With that I’ll repost my article titled “Cheap is Not Always Best.” In this post from last fall I wrote about Columbus resident Don Dennis, who was rightfully angry at Skybus when they abruptly halted service to Bellingham, Washington after he had booked a ski vacation for him and his friends. I wrote that after investing his time and money booking a condo, renting a car, and buying ski tickets, perhaps it wasn’t the best of ideas to rely on an airline that sells tickets for ten dollars.

Full article here: quotes:

That’s the problem though: Cheap Fares. When purchasing airfares the public descends on low fares like Target on Black Friday. The fact is people insist on scraping up the absolute cheapest fares – then complain when the inevitable consequences arise. Cheap fares OFTEN result in bad service and a low priority level. And when people have a bad experience flying they complain, whine, and write letters about airline service – but when it comes time to purchase a ticket they’ll still acquiesce and fly whichever airline or fare is cheapest.

If you’re hiring someone to re-roof your house or drywall your basement should you take the lowest bid? Probably not. Would you pay bottom of the barrel rates for car insurance? Not a good idea. Then why pay it for transportation? Reducing the fraction: I can take the bus from my home downtown to my suburban office park for $1.50, which entails a transfer and an hour plus jaunt snaking down congested busy streets. Or I can pay $1.25 more and take the train – making my commute a quick 40 minutes trip.

Granted most of my trips or solo or with one other person, so I realize a higher (more convenient,) airfare can be cost prohibitive to larger families. Yet I think everyone should examine their options in detail before snatching up the price grabber specials. You wouldn’t buy the cheapest car or TV available. Treat airfare purchases like any other consumer product. Cheap has it’s consequences.

Like a crummy watch, can opener, Wal-Mart bike, or shoddily constructed house, low rate shitty products do not last. I don’t consider airlines any different. Just some tidbits to consider in the age of rocky airlines and the tempting rock bottom airfares that come with them…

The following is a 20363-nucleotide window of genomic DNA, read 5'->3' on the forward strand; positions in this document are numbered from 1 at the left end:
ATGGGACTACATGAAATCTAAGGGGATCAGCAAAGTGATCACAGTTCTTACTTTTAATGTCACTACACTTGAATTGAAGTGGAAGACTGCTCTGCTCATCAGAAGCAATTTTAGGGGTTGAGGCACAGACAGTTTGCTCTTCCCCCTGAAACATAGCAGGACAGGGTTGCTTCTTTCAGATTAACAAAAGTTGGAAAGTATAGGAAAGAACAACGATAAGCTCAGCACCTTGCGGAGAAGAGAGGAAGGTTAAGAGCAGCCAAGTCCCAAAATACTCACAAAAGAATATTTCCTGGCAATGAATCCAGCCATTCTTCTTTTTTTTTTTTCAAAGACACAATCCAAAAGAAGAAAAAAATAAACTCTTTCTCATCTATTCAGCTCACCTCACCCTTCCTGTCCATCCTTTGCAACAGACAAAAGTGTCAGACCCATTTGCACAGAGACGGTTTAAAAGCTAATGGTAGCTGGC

Pesos vs Euros: A Double Standard?

I’m stumped today…  And here’s why: 

Last summer Dallas based pizza chain “Pizza Patron” became the focus of U.S. news and water cooler chat nationwide when they announced that they would accept the Mexico peso.  This sparked outrage and the obligatory torrent of negative comments of Mexicans, illegals, anchor babies, soft guv’mint, and electric fences.  109 pages. Count ‘em.  And that’s just one site.

Backlash and death threats – all because a pizza place knew a certain percentage of the local populace carried pesos, and wanted their pesos in exchange for a pizza. 

Yesterday several news outlets reported that more and more retail stores in New York are accepting and welcoming the Euro.  Aside from a few tired “snobby French” comments this is happy news as it means tourists, and their tourist Euros flowing into the city.

I understand the issue of “accepting pesos” comes with the burden of immigration discussion – but I don’t understand WHY.   Whether those purchasing pizza are here legally or not is not the pizza joint’s concern, nor a concern of a shop in New York.  They have a business, and like the New York shops shoving Euros into the register they are simply opening up another conduit of business.

But why aren’t we in dire straits over THIS news?  Don’t we care that some spending those Euros are students overstaying their VISAs?  Aren’t we concerned that far more terror plots originate from Europe than from Mexico?  No, we don’t care, because they aren’t Mexicans.

Is it possible to SEPARATE business issues from political concerns?  Hell PAYPAL allows me to send money in 15 different currencies including the Polish Zlotych.  No one’s up in arms about that.   Uruguay happily accepts the Argentine Peso as many Argentineans frequent their coastal cities.  Same deal with Montreal and the U.S. Dollar.

Good for New York for welcoming the Euro.  It will foster an increase of business.  And good for Pizza Patron for permanently accepting the Mexican Peso.

If we exist in a global economy where big business produces product en masse in China, BMWs and other imports roam our streets, and my calls are forwarded to India – then we shouldn’t bitch and complain when SMALL BUSINESS chooses to adopt the same international approach.

by James Van Dellen